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One woman student can be seen among all those passing the Amphitheatre and walking in front of Minor Hall.

Missing in Plain Sight

The University’s history has long been told as a man’s history. As an alumnus declared in 1914, “The University of Virginia is a man’s University. It was founded as a man’s University and it has obtained a high history as such. Its history, its traditions, its system of government are all founded on the teaching of men for the teaching of men.” The investment in the ethos of the Virginia Gentleman is strong, and it is still common to be told, “there were no women at UVA before 1970 –or none, at least, outside the School of Nursing.” But this perception is just inaccurate.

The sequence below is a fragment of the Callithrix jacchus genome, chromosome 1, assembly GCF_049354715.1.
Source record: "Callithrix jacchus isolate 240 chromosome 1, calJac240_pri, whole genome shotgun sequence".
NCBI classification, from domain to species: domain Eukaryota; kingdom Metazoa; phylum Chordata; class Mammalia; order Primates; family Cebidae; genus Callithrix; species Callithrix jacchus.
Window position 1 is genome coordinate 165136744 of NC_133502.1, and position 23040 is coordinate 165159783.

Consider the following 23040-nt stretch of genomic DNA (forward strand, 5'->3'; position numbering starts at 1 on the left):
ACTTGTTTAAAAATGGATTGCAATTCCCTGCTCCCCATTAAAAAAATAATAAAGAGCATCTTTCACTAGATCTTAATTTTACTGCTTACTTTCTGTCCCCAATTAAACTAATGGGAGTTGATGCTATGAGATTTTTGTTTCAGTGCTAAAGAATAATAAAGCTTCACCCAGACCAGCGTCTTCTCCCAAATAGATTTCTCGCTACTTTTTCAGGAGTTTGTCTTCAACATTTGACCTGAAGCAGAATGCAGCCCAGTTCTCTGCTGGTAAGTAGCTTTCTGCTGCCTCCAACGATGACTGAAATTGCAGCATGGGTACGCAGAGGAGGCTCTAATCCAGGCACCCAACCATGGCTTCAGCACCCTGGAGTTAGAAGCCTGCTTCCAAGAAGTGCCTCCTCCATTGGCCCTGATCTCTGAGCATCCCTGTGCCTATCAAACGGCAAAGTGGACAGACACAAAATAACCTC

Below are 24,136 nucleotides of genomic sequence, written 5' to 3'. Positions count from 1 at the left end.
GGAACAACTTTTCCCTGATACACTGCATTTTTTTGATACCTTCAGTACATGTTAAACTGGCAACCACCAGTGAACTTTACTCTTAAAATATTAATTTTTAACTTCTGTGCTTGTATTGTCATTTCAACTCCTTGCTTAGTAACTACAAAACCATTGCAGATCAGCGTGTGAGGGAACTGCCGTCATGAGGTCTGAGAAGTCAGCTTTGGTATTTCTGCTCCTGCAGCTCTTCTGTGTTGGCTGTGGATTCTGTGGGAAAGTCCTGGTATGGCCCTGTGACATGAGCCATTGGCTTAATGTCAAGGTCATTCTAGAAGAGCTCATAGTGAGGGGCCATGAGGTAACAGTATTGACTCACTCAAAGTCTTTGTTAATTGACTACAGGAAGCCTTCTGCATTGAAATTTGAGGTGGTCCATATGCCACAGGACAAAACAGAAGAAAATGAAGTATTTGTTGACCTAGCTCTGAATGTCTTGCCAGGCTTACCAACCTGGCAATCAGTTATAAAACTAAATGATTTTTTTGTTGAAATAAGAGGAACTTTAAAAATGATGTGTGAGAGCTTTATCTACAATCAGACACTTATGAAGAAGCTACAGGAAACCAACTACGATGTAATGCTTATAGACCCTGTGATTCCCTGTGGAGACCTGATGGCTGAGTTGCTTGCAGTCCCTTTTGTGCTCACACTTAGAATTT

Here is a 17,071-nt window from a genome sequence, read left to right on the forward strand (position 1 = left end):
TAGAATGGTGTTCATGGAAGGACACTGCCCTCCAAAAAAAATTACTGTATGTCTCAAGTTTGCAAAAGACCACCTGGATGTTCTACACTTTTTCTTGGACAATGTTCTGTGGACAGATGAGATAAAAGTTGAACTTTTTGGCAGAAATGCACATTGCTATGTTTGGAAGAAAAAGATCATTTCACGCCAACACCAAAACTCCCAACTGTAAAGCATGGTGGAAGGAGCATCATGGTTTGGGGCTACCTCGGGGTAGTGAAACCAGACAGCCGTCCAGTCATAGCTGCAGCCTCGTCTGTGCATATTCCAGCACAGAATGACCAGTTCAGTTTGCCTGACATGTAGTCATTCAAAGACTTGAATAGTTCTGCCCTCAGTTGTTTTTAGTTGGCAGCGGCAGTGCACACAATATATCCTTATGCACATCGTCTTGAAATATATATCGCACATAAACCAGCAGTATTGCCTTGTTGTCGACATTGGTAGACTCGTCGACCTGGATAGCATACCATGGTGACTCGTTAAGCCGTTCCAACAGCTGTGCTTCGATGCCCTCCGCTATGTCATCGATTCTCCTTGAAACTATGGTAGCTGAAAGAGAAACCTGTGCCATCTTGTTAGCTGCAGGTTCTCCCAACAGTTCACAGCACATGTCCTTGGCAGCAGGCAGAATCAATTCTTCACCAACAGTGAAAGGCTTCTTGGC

By 1970, when the first officially co-ed class enrolled and 450 women arrived on Grounds to take their seats in UVA classrooms, over 30,000 women had already made their mark on UVA, pursuing –and earning –their diploma, certificate, or degree (bachelor’s, master’s, medical, law, and doctoral). Their presence is recorded in the archives. The existence of women on Grounds is a fact hiding in plain sight. To borrow McIntire alumna Margot Lee Shetterly’s (Com 1991) formulation, they are UVA’s hidden figures –some hidden once for their gender, others hidden twice for their gender and their race.

Their journey to UVA followed a path of reluctant acceptance, each door slowly opened largely in hopes of staving off full coeducation –but in the end, what was long feared and ardently fought for came to be –and UVA is a better institution for it.